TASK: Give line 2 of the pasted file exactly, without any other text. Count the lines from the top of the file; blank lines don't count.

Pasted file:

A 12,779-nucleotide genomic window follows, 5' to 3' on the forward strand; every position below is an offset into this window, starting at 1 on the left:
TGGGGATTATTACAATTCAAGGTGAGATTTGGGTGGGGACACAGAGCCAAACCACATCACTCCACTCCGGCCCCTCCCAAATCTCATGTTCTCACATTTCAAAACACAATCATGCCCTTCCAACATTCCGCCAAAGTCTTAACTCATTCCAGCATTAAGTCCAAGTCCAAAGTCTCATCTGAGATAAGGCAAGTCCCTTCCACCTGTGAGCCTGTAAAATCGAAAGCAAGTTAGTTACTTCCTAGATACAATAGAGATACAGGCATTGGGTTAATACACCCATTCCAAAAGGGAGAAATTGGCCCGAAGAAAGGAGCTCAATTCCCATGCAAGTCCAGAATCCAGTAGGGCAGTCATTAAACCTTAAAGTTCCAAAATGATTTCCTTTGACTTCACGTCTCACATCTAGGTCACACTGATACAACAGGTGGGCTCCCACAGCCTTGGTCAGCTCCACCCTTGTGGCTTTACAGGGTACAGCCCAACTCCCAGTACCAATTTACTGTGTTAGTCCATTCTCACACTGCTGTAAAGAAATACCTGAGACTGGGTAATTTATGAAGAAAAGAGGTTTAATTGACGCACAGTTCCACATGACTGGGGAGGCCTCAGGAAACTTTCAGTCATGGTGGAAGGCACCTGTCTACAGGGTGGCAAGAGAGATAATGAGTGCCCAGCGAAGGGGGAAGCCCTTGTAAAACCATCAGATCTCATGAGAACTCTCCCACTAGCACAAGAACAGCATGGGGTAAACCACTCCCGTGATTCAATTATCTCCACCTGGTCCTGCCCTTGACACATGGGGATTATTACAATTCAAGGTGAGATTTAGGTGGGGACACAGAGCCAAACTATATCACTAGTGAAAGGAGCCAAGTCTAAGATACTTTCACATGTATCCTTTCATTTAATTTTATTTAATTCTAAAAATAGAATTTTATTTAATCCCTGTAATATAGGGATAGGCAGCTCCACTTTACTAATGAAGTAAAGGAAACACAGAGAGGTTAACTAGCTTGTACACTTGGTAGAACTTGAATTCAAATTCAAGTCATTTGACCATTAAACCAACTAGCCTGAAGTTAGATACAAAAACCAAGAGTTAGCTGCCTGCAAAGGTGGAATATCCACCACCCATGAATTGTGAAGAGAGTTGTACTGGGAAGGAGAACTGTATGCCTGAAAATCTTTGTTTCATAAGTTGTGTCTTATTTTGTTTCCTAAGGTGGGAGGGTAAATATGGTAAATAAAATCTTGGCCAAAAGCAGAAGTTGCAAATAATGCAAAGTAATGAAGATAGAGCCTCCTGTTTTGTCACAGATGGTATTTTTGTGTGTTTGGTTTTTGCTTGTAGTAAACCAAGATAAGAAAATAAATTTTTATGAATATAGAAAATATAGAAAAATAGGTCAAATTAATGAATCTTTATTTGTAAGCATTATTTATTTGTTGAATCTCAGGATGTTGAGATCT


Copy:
TGGGGATTATTACAATTCAAGGTGAGATTTGGGTGGGGACACAGAGCCAAACCACATCACTCCACTCCGGCCCCTCCCAAATCTCATGTTCTCACATTTCAAAACACAATCATGCCCTTCCAACATTCCGCCAAAGTCTTAACTCATTCCAGCATTAAGTCCAAGTCCAAAGTCTCATCTGAGATAAGGCAAGTCCCTTCCACCTGTGAGCCTGTAAAATCGAAAGCAAGTTAGTTACTTCCTAGATACAATAGAGATACAGGCATTGGGTTAATACACCCATTCCAAAAGGGAGAAATTGGCCCGAAGAAAGGAGCTCAATTCCCATGCAAGTCCAGAATCCAGTAGGGCAGTCATTAAACCTTAAAGTTCCAAAATGATTTCCTTTGACTTCACGTCTCACATCTAGGTCACACTGATACAACAGGTGGGCTCCCACAGCCTTGGTCAGCTCCACCCTTGTGGCTTTACAGGGTACAGCCCAACTCCCAGTACCAATTTACTGTGTTAGTCCATTCTCACACTGCTGTAAAGAAATACCTGAGACTGGGTAATTTATGAAGAAAAGAGGTTTAATTGACGCACAGTTCCACATGACTGGGGAGGCCTCAGGAAACTTTCAGTCATGGTGGAAGGCACCTGTCTACAGGGTGGCAAGAGAGATAATGAGTGCCCAGCGAAGGGGGAAGCCCTTGTAAAACCATCAGATCTCATGAGAACTCTCCCACTAGCACAAGAACAGCATGGGGTAAACCACTCCCGTGATTCAATTATCTCCACCTGGTCCTGCCCTTGACACATGGGGATTATTACAATTCAAGGTGAGATTTAGGTGGGGACACAGAGCCAAACTATATCACTAGTGAAAGGAGCCAAGTCTAAGATACTTTCACATGTATCCTTTCATTTAATTTTATTTAATTCTAAAAATAGAATTTTATTTAATCCCTGTAATATAGGGATAGGCAGCTCCACTTTACTAATGAAGTAAAGGAAACACAGAGAGGTTAACTAGCTTGTACACTTGGTAGAACTTGAATTCAAATTCAAGTCATTTGACCATTAAACCAACTAGCCTGAAGTTAGATACAAAAACCAAGAGTTAGCTGCCTGCAAAGGTGGAATATCCACCACCCATGAATTGTGAAGAGAGTTGTACTGGGAAGGAGAACTGTATGCCTGAAAATCTTTGTTTCATAAGTTGTGTCTTATTTTGTTTCCTAAGGTGGGAGGGTAAATATGGTAAATAAAATCTTGGCCAAAAGCAGAAGTTGCAAATAATGCAAAGTAATGAAGATAGAGCCTCCTGTTTTGTCACAGATGGTATTTTTGTGTGTTTGGTTTTTGCTTGTAGTAAACCAAGATAAGAAAATAAATTTTTATGAATATAGAAAATATAGAAAAATAGGTCAAATTAATGAATCTTTATTTGTAAGCATTATTTATTTGTTGAATCTCAGGATGTTGAGATCT